The Microsoft Digital Crimes Unit (DCU) has seized 42 websites that the China-based hacking group Nickel used to attack organizations in the US, as well as around the world, according to a report on Microsoft’s blog (via Bleeping Computer). Microsoft says that the attacks were likely carried out to gather intelligence from government agencies, think tanks, and human rights groups.
A US District Court in Virginia gave Microsoft permission to take control of the comprised websites on December 2nd, as outlined in the court document (PDF), allowing Microsoft to redirect traffic from those sites to Microsoft’s servers. While this won’t stop Nickel’s attacks completely, Microsoft says it should help “protect existing and future victims while learning more about Nickel’s activities.” You can view the full list of seized websites in this PDF.
Just after the DCU’s move to block Nickel, Google announced a lawsuit against two Russian individuals believed to be responsible for operating the Glupteba botnet. The botnet was reportedly used to infect one million Windows devices. Meanwhile, Google’s CyberCrime Investigation Group and Threat Analysis Group said they teamed up to delete “around 63M Google Docs observed to have distributed Glupteba, 1,183 Google Accounts, 908 Cloud Projects, and 870 Google Ads accounts associated with their distribution.”
In Microsoft’s initial complaint (PDF), the company says that Nickel uses a “variety of techniques” to install malware on victims’ computers, including compromising third-party virtual private networks and spear phishing. Due to the nature of Nickel’s attacks, the group is able to exfiltrate sensitive information from the device unbeknownst to the user.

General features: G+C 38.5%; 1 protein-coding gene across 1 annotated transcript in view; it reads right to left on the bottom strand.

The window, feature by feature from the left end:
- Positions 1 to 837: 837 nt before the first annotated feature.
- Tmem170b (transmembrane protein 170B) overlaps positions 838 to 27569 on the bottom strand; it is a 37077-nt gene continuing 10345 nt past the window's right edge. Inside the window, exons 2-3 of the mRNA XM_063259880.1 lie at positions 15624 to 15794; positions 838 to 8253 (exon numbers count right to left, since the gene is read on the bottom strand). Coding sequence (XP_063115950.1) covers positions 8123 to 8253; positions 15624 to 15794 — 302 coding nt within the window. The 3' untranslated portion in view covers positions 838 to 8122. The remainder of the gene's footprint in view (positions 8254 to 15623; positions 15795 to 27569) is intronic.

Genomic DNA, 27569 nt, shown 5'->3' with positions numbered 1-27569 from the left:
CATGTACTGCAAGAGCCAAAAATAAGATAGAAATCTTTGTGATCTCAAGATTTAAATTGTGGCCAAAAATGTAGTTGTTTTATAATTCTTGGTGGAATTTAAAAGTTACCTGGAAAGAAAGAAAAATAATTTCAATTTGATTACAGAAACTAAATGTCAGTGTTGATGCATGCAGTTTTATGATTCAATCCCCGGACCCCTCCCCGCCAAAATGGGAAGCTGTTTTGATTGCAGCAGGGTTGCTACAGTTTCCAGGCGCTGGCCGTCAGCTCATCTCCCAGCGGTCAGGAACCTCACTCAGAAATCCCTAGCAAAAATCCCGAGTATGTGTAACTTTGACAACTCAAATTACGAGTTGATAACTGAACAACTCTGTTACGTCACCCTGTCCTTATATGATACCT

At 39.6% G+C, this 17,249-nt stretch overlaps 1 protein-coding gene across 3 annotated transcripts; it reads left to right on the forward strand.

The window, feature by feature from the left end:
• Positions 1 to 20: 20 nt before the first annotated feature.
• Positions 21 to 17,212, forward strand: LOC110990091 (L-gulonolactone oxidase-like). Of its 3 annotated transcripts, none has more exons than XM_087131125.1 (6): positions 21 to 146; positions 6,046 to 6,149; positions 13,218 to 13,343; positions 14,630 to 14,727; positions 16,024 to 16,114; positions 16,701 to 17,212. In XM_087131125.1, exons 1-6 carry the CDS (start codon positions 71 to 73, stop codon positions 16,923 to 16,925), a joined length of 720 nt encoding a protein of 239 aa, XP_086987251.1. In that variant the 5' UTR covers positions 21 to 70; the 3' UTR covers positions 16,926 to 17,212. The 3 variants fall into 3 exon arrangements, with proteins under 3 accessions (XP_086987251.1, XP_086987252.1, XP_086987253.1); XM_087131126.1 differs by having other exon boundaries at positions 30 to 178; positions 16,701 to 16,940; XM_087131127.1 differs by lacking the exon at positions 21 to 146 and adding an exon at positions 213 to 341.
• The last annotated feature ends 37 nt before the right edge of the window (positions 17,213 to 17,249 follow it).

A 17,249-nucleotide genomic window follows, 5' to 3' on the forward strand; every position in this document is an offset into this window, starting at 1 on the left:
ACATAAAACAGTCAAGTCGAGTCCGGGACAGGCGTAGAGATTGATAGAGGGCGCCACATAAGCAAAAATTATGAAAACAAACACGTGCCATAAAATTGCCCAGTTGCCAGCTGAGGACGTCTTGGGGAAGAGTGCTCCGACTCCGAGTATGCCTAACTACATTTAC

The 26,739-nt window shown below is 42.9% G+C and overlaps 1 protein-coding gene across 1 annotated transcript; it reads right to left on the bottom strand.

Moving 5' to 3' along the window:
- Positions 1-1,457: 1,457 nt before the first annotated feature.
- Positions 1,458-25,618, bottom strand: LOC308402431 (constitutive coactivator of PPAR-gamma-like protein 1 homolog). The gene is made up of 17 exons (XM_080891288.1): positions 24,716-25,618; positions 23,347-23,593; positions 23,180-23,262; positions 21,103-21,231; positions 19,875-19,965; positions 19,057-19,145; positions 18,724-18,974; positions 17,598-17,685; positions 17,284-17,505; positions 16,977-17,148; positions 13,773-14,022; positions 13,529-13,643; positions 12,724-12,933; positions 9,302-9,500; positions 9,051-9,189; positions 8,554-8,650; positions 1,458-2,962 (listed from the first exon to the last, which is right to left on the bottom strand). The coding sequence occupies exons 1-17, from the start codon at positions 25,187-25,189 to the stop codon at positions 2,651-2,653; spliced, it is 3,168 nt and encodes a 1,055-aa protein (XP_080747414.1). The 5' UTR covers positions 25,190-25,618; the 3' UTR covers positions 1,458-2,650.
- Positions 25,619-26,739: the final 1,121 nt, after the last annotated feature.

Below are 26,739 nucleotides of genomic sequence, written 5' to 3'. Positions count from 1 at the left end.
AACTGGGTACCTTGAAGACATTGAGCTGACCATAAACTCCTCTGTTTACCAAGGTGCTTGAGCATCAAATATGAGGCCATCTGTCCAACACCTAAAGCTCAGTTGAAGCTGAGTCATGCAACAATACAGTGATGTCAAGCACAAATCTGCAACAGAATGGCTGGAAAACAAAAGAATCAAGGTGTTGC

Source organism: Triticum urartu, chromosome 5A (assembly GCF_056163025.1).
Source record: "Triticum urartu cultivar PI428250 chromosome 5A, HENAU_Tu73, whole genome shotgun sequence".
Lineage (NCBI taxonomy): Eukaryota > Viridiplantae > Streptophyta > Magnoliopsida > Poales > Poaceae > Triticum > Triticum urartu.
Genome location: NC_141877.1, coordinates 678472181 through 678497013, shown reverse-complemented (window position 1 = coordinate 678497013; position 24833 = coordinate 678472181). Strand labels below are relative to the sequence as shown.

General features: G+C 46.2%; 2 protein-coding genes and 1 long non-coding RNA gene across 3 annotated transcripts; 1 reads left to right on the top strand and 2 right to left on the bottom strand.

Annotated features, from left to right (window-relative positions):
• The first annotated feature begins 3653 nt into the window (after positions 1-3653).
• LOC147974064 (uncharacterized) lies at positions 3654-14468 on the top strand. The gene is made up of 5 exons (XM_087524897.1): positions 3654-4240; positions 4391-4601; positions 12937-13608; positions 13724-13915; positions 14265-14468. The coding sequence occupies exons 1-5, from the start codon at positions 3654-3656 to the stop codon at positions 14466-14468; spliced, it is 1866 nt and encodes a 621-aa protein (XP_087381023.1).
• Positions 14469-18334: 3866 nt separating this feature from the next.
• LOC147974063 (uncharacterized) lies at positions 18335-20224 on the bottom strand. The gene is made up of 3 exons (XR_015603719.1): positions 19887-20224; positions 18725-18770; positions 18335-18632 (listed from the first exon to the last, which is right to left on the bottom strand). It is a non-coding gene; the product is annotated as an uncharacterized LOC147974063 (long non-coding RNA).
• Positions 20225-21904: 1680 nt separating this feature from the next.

“During the infection of a victim’s computer, Nickel deploys malware designed to make changes at the deepest and most sensitive levels of the computer’s Windows operating system,” Microsoft’s complaint reads. “The consequences of these changes are that the user’s version of Windows is essentially adulterated, and unknown to the user, has been converted into a tool to steal credentials and sensitive information from the user.”
Microsoft says that it’s been tracking Nickel since 2016, noting that the group is also referred to as APT15, KE3CHANG, Vixen Panda, Royal APT, and Playful Dragon. Nickel has targeted diplomatic organizations and ministries of foreign affairs across the world, including countries in North America, South America, Central America, the Caribbean, Europe, and Africa. It also reportedly strikes targets that align with China’s “geopolitical interests.”
With the 24 lawsuits that it has filed so far, Microsoft says that the DCU has shut down a total of over 10,000 compromised websites and blocked the registration of 600,000 potentially malicious sites.
In July, the US (along with several other nations) blamed the Chinese government for the Microsoft Exchange attack that compromised the emails of over 30,000 organizations in the US. Google and Microsoft have since pledged to help the US government bolster its cybersecurity.